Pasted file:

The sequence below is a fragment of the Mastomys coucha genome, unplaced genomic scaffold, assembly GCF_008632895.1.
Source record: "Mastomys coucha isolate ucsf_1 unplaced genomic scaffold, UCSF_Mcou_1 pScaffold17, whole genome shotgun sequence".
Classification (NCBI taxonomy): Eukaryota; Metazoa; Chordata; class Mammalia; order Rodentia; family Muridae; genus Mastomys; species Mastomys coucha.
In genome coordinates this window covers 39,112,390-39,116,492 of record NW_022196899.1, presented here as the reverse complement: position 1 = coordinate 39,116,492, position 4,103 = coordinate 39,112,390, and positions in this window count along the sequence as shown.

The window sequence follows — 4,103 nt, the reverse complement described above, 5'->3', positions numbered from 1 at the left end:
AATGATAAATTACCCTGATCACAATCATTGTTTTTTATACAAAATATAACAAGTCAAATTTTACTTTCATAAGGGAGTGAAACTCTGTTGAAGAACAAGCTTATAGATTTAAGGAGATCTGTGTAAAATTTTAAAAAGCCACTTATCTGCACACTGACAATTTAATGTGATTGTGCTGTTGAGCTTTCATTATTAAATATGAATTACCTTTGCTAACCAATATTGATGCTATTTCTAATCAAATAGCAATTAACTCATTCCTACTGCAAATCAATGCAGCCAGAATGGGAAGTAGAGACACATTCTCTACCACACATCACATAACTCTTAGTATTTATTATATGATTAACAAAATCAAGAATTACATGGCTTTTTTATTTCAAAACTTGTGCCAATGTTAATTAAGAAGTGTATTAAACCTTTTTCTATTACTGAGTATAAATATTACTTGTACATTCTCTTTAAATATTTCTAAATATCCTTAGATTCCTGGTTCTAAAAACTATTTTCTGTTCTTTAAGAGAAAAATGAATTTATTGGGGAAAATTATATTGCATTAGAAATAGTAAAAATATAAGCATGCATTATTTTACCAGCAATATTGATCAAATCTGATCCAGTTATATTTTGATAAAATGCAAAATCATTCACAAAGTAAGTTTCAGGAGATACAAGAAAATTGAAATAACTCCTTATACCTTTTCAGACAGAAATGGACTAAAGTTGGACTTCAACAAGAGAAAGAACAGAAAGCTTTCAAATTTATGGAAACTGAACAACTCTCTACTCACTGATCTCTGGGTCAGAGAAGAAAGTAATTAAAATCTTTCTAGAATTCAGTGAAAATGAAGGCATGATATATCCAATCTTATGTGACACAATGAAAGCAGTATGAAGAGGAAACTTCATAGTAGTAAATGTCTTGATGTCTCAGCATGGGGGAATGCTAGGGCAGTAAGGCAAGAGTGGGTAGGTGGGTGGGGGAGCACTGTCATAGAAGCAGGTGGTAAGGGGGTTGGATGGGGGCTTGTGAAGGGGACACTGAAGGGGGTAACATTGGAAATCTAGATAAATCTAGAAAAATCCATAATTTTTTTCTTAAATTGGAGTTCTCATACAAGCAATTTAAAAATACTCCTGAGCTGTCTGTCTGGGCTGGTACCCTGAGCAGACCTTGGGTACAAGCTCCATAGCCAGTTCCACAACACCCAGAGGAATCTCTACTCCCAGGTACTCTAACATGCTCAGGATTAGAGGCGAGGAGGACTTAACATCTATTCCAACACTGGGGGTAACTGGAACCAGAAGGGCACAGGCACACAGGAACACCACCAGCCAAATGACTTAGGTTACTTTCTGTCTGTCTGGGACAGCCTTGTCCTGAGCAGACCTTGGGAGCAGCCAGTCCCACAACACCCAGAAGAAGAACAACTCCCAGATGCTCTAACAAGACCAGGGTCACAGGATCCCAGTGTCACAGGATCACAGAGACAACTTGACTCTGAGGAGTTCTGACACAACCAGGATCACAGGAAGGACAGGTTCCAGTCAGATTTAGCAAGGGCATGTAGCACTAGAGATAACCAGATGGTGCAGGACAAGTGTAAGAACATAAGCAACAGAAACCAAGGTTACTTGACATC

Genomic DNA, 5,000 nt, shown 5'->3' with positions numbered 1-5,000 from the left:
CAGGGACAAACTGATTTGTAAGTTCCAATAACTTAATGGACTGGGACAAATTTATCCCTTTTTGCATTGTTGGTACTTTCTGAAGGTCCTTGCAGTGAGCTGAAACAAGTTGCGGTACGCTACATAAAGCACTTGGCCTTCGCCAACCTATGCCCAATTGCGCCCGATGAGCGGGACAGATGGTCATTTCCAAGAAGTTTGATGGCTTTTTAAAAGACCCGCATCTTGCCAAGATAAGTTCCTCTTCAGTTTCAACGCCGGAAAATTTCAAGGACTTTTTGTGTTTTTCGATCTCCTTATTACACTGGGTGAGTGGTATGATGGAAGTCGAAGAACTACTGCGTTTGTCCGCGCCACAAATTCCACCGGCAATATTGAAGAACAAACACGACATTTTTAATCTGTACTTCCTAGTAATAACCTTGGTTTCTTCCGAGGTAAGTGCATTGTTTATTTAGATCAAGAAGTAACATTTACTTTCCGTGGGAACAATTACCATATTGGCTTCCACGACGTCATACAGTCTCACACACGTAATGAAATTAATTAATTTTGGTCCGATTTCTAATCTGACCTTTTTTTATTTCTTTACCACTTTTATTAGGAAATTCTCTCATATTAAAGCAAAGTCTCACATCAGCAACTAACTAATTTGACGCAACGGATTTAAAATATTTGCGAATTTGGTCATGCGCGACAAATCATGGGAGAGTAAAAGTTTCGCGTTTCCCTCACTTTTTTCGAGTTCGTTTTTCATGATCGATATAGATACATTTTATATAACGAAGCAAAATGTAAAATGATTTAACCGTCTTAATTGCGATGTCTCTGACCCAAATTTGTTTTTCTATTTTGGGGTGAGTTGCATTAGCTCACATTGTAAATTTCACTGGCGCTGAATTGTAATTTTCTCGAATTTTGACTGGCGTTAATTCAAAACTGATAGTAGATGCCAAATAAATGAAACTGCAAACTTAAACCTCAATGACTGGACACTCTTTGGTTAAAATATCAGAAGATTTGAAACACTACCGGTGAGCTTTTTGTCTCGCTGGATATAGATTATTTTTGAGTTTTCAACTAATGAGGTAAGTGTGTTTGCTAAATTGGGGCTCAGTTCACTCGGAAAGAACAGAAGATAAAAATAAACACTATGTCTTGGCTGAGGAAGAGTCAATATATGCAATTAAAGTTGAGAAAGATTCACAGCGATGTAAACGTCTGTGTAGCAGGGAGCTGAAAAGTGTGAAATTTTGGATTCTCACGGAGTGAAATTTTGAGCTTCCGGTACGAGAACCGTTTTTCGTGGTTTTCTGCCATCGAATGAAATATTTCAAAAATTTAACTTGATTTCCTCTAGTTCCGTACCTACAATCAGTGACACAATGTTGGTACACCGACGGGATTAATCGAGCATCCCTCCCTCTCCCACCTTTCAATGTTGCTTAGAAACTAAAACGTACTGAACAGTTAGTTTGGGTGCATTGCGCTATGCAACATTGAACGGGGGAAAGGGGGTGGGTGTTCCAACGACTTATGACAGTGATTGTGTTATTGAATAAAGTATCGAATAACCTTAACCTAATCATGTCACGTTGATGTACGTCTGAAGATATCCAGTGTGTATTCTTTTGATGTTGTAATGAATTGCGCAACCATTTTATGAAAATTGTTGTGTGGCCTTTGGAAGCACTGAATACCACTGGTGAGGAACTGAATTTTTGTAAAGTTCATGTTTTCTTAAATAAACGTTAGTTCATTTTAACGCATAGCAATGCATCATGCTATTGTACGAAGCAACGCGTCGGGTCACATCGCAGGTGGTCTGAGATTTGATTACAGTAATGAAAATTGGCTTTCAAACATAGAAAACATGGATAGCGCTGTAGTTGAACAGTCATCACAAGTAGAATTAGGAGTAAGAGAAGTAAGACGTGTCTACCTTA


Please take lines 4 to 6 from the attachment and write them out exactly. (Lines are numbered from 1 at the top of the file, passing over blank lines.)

In genome coordinates this window covers 39,112,390-39,116,492 of record NW_022196899.1, presented here as the reverse complement: position 1 = coordinate 39,116,492, position 4,103 = coordinate 39,112,390, and positions in this window count along the sequence as shown.

The window sequence follows — 4,103 nt, the reverse complement described above, 5'->3', positions numbered from 1 at the left end:
AATGATAAATTACCCTGATCACAATCATTGTTTTTTATACAAAATATAACAAGTCAAATTTTACTTTCATAAGGGAGTGAAACTCTGTTGAAGAACAAGCTTATAGATTTAAGGAGATCTGTGTAAAATTTTAAAAAGCCACTTATCTGCACACTGACAATTTAATGTGATTGTGCTGTTGAGCTTTCATTATTAAATATGAATTACCTTTGCTAACCAATATTGATGCTATTTCTAATCAAATAGCAATTAACTCATTCCTACTGCAAATCAATGCAGCCAGAATGGGAAGTAGAGACACATTCTCTACCACACATCACATAACTCTTAGTATTTATTATATGATTAACAAAATCAAGAATTACATGGCTTTTTTATTTCAAAACTTGTGCCAATGTTAATTAAGAAGTGTATTAAACCTTTTTCTATTACTGAGTATAAATATTACTTGTACATTCTCTTTAAATATTTCTAAATATCCTTAGATTCCTGGTTCTAAAAACTATTTTCTGTTCTTTAAGAGAAAAATGAATTTATTGGGGAAAATTATATTGCATTAGAAATAGTAAAAATATAAGCATGCATTATTTTACCAGCAATATTGATCAAATCTGATCCAGTTATATTTTGATAAAATGCAAAATCATTCACAAAGTAAGTTTCAGGAGATACAAGAAAATTGAAATAACTCCTTATACCTTTTCAGACAGAAATGGACTAAAGTTGGACTTCAACAAGAGAAAGAACAGAAAGCTTTCAAATTTATGGAAACTGAACAACTCTCTACTCACTGATCTCTGGGTCAGAGAAGAAAGTAATTAAAATCTTTCTAGAATTCAGTGAAAATGAAGGCATGATATATCCAATCTTATGTGACACAATGAAAGCAGTATGAAGAGGAAACTTCATAGTAGTAAATGTCTTGATGTCTCAGCATGGGGGAATGCTAGGGCAGTAAGGCAAGAGTGGGTAGGTGGGTGGGGGAGCACTGTCATAGAAGCAGGTGGTAAGGGGGTTGGATGGGGGCTTGTGAAGGGGACACTGAAGGGGGTAACATTGGAAATCTAGATAAATCTAGAAAAATCCATAATTTTTTTCTTAAATTGGAGTTCTCATACAAGCAATTTAAAAATACTCCTGAGCTGTCTGTCTGGGCTGGTACCCTGAGCAGACCTTGGGTACAAGCTCCATAGCCAGTTCCACAACACCCAGAGGAATCTCTACTCCCAGGTACTCTAACATGCTCAGGATTAGAGGCGAGGAGGACTTAACATCTATTCCAACACTGGGGGTAACTGGAACCAGAAGGGCACAGGCACACAGGAACACCACCAGCCAAATGACTTAGGTTACTTTCTGTCTGTCTGGGACAGCCTTGTCCTGAGCAGACCTTGGGAGCAGCCAGTCCCACAACACCCAGAAGAAGAACAACTCCCAGATGCTCTAACAAGACCAGGGTCACAGGATCCCAGTGTCACAGGATCACAGAGACAACTTGACTCTGAGGAGTTCTGACACAACCAGGATCACAGGAAGGACAGGTTCCAGTCAGATTTAGCAAGGGCATGTAGCACTAGAGATAACCAGATGGTGCAGGACAAGTGTAAGAACATAAGCAACAGAAACCAAGGTTACTTGACATC